One of the most common and serious of the staph infections, called methicillin-resistant S. aureus, or MRSA, was part of this study. It can cause serious and life-threatening illness, and researchers say the widespread use of antibiotics has helped increase the emergence and spread of this bacterial pathogen.

Dr. George Liu, an infectious disease expert at Cedars-Sinai and co-senior author on the study, said that “this vitamin is surprisingly effective in fighting off and protecting against one of today’s most concerning public health threats.” Such approaches could help reduce dependence on antibiotics, he said.

Co-first authors Pierre Kyme and Nils Thoennissen found that when used in human blood, clinical doses of vitamin B3 appeared to wipe out the staph infection in only a few hours.

Serious staph infections, such as those caused by MRSA, are increasingly prevalent in hospitals and nursing homes, but are also on the rise in prisons, the military, among athletes, and in other settings where many people come into close contact

Contact: Hilary Glover
hilary.glover@biomedcentral.com
44-020-319-22370
BioMed Central

How a virus might make you diabetic later in life

Cytomegalovirus (CMV) is one of the viruses that most infected people carry without ill effects. Once infected you are infected for life and, although it normally is dormant, it can become active again at any point in time. New research published in BioMed Central’s open access journal Immunity and Ageing shows that CMV infection is a significant risk factor for the type 2 diabetes in the elderly.

Obesity, inactivity and aging are known to be associated with insulin resistance, one of the first signs of incipient diabetes. However only a third of those with insulin resistance go on the develop type 2 diabetes. So what marks these people as different? Why do their pancreas’ fail? Genetic and environmental factors are thought to play a part but so also does inflammation. People with type 2 diabetes usually have raised levels of biological markers for inflammation such as elevated CRP and larger numbers of active white blood cells.

Chronic infections including CMV can ‘stress’ the immune system and when researchers from Leiden University Medical Centre and University of Tubingen Medical School compared glucose regulation with antibodies to CMV (or CMV seropositivity) in over 500 participants of the Leiden 85-plus Study they found that having CMV was associated with type 2 diabetes.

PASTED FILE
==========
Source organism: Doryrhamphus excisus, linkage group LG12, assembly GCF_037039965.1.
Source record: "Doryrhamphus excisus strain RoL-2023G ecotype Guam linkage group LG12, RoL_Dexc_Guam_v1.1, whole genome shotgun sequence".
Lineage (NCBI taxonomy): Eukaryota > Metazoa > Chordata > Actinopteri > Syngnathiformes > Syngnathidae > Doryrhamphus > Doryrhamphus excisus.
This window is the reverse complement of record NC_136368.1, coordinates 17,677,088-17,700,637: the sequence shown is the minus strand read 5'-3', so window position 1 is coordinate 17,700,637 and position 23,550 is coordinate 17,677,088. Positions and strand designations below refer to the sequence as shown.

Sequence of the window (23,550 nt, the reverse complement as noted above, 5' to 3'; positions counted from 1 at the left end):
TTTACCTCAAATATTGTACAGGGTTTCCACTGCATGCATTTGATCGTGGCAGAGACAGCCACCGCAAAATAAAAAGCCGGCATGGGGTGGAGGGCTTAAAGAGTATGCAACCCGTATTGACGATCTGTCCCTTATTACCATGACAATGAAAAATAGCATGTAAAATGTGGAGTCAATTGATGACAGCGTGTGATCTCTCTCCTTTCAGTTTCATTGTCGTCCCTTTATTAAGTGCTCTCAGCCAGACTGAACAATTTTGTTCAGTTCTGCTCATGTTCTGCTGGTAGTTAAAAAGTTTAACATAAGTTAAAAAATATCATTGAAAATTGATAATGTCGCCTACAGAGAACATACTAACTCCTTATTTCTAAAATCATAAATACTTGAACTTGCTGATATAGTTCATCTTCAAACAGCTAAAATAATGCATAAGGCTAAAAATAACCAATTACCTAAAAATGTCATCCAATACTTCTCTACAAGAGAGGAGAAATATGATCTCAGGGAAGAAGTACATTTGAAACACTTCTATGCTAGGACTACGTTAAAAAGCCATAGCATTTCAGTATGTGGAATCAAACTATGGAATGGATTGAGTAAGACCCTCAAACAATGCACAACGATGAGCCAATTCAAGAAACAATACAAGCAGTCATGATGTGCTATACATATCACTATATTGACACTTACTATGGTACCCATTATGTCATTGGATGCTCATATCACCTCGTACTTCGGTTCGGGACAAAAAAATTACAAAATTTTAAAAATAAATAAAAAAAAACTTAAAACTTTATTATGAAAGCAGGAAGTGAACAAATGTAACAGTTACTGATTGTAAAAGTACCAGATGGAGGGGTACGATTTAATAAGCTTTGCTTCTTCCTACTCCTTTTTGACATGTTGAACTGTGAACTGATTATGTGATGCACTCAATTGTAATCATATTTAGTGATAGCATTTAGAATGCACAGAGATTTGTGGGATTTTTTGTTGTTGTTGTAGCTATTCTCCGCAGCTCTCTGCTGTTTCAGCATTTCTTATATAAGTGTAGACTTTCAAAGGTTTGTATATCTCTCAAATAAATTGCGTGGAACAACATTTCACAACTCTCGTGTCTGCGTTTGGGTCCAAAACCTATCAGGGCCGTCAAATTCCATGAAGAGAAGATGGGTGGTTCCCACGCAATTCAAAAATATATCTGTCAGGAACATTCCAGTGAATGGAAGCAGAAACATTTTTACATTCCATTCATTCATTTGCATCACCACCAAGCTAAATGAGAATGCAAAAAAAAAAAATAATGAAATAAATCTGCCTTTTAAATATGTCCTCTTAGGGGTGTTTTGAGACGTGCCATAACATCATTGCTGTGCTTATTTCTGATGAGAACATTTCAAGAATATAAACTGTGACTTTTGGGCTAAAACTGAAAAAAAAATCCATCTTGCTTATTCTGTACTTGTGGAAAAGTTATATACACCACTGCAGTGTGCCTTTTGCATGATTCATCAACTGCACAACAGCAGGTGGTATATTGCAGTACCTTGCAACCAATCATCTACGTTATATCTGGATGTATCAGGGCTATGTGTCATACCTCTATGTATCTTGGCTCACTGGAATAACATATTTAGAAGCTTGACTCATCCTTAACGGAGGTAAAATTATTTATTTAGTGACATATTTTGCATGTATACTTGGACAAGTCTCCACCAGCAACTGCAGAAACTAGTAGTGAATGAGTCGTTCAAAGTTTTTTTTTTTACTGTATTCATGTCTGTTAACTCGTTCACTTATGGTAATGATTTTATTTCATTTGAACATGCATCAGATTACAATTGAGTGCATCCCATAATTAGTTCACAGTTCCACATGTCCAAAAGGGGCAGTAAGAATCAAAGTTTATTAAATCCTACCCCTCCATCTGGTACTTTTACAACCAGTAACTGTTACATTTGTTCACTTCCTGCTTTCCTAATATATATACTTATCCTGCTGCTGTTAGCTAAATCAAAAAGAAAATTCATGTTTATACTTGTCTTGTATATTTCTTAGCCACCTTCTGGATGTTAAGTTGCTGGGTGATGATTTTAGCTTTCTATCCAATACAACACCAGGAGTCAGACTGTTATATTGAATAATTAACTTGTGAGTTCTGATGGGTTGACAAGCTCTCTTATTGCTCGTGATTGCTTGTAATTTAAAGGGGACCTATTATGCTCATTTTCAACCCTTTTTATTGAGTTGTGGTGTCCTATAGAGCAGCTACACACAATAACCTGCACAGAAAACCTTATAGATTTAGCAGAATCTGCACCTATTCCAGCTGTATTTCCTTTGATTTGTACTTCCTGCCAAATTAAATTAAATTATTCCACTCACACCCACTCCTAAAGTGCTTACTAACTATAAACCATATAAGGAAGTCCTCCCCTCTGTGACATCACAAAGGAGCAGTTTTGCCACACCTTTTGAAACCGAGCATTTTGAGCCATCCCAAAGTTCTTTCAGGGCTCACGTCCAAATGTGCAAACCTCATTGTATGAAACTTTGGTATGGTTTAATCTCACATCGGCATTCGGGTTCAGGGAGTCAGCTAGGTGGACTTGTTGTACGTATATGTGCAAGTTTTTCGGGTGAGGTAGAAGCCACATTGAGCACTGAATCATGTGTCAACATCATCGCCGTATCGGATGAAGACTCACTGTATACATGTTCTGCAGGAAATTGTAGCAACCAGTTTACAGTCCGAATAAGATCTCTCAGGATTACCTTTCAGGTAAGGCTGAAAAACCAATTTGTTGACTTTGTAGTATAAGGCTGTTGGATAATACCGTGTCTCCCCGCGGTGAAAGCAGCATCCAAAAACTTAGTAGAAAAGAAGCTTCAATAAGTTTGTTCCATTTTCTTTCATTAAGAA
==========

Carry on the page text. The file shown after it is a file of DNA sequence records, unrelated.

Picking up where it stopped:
The researchers suggest that CMV could be either acting directly on pancreatic cells or indirectly by causing the immune system attacking the pancreas. Dr Andrea Maier, who led the investigation explained, ” In our study we realised that although CMV seropositivity was associated with type 2 diabetes, higher levels of HnA1c and high non-fasting glucose the actual level of antibodies against CMV was not. ”

This study is looking at the effect of CMV on the very old. By their very nature these people have had longer to become infected with CMV and have low risks for other factors which are linked to diabetes or to cardiovascular disease. While it may not be possible to extrapolate these findings to the general population it seems likely that finding a way to overcome CMV infections may reduce diseases, such as diabetes, later in life

Adolescent pot use leaves lasting mental deficits

DURHAM, N.C. — The persistent, dependent use of marijuana before age 18 has been shown to cause lasting harm to a person’s intelligence, attention and memory, according to an international research team.

Among a long-range study cohort of more than 1,000 New Zealanders, individuals who started using cannabis in adolescence and used it for years afterward showed an average decline in IQ of 8 points when their age 13 and age 38 IQ tests were compared. Quitting pot did not appear to reverse the loss either, said lead researcher Madeline Meier, a post-doctoral researcher at Duke University. The results appear online Aug. 27 in PNAS.

The key variable in this is the age of onset for marijuana use and the brain’s development, Meier said. Study subjects who didn’t take up pot until they were adults with fully-formed brains did not show similar mental declines. Before age 18, however, the brain is still being organized and remodeled to become more efficient, she said, and may be more vulnerable to damage from drugs.

“Marijuana is not harmless, particularly for adolescents,” said Meier, who produced this finding from the long term Dunedin Multidisciplinary Health and Development Study. The study has followed a group of 1,037 children born in 1972-73 in Dunedin, New Zealand from birth to age 38 and is led by Terrie Moffitt and Avshalom Caspi, psychologists who hold dual appointments at Duke and the Institute of Psychiatry at King’s College London.

About 5 percent of the study group were considered marijuana-dependent, or were using more than once a week before age 18. A dependent user is one who keeps using despite significant health, social or family problems.

At age 38, all of the study participants were given a battery of psychological tests to assess memory, processing speed, reasoning and visual processing. The people who used pot persistently as teens scored significantly worse on most of the tests. Friends and relatives routinely interviewed as part of the study were more likely to report that the persistent cannabis users had attention and memory problems such as losing focus and forgetting to do tasks.

The decline in IQ among persistent cannabis users could not be explained by alcohol or other drug use or by having less education, Moffitt said.